Patients having any one of the following conditions were included in the study: Retinal thickening within 500 um of the center of macula.
Exudates within 500 um of the center of macula, if associated with retinal thickening which maybe outside 500 um. Retinal thickening one disc area (1500 um) or larger, any part of which is within one disc diameter of the center of macula. Axial length was measured preoperatively through IOL master (Carl-Ziess Meditec, AG 07740 Germany). IOL master uses the principle of partial coherence interferometry. Average of the three reliable readings was recorded for every patient. All IVBs were administered by the first author according to international guidelines. In brief, 10% povidone iodine was used as surface disinfectant. A sterile drape and a lid speculum were applied. 1.25mg/0.05ml of bevacizumab (Avastin F.Hoffmann-La Roche Ltd Switzerland) was injected through Inferotemporal pars plana at 4mm away from limbus using 27 G needle. After removal of needle the injection site was temponaded with rigid sponge for 10-15 sec. Finally Moxifloxacin drops were instilled.
IOP was measured in the clino-static position before and immediately after the injection (within 1 min) using Tono-Pen AVIA Tonometer (Reichert USA). Tono-Pen was calibrated daily. Average of the three IOP readings was noted/ recorded.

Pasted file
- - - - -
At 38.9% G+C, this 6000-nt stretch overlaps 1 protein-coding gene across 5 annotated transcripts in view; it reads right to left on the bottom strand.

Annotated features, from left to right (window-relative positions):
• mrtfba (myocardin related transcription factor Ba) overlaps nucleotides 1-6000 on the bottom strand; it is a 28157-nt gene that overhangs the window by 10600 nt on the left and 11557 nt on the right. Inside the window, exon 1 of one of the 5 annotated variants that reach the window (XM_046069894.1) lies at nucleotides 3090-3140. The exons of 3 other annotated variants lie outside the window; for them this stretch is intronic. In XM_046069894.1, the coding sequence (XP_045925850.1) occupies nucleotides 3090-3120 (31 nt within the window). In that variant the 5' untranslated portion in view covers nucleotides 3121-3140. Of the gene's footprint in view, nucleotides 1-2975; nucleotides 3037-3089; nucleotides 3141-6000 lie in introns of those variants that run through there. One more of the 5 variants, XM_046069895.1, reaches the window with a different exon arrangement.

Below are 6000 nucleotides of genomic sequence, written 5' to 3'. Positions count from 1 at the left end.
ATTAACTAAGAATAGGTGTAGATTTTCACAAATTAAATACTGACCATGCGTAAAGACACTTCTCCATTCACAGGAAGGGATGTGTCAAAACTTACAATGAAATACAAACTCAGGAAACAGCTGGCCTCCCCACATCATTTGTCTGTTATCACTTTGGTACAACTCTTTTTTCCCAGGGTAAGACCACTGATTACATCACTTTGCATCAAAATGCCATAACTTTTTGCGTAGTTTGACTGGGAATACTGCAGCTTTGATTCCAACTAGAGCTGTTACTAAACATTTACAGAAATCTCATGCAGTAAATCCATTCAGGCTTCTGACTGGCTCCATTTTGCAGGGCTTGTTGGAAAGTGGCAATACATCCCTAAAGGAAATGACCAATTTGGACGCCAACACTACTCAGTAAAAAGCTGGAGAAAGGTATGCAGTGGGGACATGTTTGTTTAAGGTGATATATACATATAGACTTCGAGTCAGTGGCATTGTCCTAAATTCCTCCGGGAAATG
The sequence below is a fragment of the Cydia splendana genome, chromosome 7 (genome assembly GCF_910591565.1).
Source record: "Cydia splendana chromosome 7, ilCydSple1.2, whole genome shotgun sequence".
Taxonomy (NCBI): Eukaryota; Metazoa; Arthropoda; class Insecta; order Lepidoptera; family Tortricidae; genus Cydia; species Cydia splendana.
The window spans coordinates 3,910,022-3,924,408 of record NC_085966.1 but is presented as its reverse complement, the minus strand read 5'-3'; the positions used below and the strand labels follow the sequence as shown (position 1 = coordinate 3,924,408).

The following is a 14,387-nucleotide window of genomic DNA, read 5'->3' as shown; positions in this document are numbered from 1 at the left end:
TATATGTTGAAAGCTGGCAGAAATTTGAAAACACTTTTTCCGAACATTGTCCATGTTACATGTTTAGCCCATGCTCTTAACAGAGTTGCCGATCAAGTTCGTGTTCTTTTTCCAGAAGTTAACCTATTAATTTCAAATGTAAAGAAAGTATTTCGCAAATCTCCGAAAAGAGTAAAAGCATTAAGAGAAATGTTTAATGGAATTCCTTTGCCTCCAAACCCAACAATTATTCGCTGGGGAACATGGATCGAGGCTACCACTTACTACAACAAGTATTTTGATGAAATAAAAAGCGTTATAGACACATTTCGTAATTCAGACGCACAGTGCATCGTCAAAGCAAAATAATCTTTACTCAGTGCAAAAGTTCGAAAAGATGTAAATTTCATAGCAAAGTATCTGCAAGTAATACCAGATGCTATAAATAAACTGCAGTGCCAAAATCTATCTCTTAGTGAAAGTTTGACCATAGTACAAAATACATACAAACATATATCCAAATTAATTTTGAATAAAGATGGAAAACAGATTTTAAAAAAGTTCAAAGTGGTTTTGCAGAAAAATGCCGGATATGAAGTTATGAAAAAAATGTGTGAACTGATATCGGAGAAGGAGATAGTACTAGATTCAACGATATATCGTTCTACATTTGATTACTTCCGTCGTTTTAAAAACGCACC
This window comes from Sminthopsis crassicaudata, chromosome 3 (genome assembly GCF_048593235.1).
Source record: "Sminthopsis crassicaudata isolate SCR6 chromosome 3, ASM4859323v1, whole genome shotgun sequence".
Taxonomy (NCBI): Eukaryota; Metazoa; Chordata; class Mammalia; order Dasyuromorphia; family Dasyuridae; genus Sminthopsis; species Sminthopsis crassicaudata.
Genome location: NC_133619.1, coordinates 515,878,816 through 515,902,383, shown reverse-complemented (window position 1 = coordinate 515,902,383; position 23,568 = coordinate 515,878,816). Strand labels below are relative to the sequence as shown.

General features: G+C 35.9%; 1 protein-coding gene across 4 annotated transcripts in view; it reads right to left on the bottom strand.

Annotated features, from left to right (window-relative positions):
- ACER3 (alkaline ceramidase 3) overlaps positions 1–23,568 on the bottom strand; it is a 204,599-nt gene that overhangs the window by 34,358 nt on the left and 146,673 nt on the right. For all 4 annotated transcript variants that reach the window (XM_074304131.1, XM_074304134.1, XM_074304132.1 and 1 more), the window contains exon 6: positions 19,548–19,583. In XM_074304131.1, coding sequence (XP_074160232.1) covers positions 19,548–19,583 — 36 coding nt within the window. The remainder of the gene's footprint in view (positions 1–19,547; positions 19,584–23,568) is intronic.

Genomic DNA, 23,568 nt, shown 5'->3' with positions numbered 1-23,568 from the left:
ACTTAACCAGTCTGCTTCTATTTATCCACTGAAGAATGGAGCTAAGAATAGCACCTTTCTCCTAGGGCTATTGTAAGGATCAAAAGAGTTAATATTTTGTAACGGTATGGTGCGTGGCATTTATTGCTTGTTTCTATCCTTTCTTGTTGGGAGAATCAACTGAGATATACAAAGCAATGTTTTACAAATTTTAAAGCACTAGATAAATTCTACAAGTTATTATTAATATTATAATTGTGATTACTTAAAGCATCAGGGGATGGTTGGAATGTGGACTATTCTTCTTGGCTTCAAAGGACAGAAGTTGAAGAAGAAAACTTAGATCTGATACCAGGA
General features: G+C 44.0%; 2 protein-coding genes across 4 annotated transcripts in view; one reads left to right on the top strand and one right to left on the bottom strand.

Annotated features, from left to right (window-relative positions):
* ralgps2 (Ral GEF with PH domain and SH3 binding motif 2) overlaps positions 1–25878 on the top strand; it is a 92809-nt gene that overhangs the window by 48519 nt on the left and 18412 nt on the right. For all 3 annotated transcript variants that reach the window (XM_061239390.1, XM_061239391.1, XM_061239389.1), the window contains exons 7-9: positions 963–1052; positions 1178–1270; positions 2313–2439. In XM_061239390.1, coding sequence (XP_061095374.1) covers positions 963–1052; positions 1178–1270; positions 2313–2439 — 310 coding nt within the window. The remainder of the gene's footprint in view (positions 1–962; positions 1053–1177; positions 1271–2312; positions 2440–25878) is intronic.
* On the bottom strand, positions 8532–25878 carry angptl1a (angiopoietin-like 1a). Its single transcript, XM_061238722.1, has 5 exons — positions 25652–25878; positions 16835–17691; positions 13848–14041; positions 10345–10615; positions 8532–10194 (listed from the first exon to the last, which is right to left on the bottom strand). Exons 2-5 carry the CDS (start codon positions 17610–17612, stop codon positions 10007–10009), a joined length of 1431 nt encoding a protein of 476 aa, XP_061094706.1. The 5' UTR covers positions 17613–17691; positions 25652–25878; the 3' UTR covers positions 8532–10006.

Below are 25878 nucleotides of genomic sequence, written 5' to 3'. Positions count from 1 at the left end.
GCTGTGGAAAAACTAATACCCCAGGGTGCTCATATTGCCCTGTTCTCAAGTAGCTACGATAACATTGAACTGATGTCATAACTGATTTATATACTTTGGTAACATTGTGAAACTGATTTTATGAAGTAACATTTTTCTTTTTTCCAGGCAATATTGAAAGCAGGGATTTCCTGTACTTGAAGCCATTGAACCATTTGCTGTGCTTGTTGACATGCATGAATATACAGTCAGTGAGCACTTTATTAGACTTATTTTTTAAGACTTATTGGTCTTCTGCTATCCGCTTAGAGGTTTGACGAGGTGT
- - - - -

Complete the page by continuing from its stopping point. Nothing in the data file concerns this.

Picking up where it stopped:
Same IOL master and Tono-Pen was used for measuring axial length and IOP and all measurements were taken by the first author. Statistical analysis was performed using SPSS 14.0. Descriptive statistics was used to calculate mean and standard deviation for age, mean IOP after 1 min of injection and mean axial length. Frequency and percentages were evaluated for gender. Pearson correlation coefficient (r) in the range of (+1,-1) was calculated between mean axial length and mean IOP changes. A p-value a$?0.05 was considered statistically significant.
A total of 55 patients of diabetic macular edema received IVB during the study period. The mean age of patients was 54.51 +- 7.53 years with minimum age of 43 years and maximum age of 70 years. There were 26 (47.3%) male and 29 (52.7%) female patients. Statistics of Axial lengths, Pre-IVB IOP and Post-IVB IOP are given in table-I, II and III respectively. Pearson correlation coefficient (Symbol r) is a measure of the linear dependence between two variables, ranging between +1 and-1; where 1 is total positive linear correlation, 0 is no linear correlation, and-1 is total negative linear correlation. In our study, a strong negative linear correlation was found between the axial length and observed IOP changes after 1 min of IVB (fig-1 and 2).
Table-I: Descriptive statistics of axial length (mm).